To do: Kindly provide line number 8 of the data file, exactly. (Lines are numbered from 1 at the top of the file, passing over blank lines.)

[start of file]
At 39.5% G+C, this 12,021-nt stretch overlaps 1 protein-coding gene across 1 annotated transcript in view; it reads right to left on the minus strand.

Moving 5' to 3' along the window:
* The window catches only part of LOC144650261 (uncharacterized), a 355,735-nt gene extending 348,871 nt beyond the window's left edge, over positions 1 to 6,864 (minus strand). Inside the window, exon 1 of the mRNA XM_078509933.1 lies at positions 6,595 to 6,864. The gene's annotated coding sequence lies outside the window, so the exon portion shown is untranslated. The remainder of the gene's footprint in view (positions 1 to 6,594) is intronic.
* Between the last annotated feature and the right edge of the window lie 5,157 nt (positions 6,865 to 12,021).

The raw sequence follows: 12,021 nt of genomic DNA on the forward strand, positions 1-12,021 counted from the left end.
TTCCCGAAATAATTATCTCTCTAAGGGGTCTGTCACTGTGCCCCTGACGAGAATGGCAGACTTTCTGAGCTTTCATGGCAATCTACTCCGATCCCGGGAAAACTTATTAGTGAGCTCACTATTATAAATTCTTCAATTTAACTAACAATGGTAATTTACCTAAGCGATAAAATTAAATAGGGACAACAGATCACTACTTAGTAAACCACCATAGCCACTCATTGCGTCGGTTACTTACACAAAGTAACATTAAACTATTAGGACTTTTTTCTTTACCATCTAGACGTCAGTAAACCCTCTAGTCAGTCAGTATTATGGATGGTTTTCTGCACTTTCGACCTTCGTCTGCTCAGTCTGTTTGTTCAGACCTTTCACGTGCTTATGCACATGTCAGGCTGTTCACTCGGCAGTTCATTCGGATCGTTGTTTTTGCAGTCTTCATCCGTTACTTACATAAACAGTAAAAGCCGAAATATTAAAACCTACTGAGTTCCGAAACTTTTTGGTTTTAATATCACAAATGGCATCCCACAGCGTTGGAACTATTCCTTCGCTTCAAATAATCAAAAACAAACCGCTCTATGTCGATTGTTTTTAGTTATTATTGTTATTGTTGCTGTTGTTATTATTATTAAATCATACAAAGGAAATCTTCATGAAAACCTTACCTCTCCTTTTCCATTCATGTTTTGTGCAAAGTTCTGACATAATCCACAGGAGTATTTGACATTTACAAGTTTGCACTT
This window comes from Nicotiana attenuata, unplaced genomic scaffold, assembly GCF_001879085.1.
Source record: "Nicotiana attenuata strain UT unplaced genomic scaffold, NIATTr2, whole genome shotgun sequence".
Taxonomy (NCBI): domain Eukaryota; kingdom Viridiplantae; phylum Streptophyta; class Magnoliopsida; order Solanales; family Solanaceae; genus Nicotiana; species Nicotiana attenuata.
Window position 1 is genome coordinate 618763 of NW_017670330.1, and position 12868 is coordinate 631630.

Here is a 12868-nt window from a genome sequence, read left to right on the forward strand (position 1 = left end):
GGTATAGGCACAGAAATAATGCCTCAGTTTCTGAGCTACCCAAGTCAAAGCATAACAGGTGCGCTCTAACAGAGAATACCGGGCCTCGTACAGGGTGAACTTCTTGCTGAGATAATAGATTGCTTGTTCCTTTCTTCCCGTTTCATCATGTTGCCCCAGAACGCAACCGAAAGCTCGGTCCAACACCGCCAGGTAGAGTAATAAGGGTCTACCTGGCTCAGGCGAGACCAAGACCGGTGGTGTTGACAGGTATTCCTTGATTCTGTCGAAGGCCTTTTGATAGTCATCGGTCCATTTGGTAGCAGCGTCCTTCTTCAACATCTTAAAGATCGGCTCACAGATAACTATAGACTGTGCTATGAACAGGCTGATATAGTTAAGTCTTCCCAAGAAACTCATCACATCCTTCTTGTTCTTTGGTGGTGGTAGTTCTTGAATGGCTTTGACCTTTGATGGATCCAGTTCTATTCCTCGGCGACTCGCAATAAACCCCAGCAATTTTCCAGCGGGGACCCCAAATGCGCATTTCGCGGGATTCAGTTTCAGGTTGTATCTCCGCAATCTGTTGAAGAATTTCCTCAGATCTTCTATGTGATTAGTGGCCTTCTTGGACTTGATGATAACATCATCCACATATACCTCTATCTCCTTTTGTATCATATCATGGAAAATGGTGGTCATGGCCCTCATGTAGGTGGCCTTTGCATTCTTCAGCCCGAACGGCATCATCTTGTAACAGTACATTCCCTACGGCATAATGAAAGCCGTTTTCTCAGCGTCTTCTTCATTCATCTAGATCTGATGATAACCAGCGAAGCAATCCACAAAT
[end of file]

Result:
Source record: "Nicotiana attenuata strain UT unplaced genomic scaffold, NIATTr2, whole genome shotgun sequence".